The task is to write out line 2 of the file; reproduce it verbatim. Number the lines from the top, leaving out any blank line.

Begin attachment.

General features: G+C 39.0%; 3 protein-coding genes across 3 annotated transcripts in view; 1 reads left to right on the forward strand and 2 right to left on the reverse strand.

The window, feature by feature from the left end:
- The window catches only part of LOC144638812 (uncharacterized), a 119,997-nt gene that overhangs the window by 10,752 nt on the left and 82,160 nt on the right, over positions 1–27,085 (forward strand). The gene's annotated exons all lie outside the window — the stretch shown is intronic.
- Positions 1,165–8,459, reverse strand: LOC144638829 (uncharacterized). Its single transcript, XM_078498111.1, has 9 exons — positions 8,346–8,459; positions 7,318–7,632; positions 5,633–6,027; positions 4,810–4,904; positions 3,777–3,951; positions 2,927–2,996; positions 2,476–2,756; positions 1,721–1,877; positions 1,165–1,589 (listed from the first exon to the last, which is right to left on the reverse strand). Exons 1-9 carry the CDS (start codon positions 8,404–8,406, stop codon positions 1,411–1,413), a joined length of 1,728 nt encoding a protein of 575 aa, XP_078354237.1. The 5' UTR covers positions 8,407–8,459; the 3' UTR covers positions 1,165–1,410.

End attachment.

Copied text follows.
The window, feature by feature from the left end: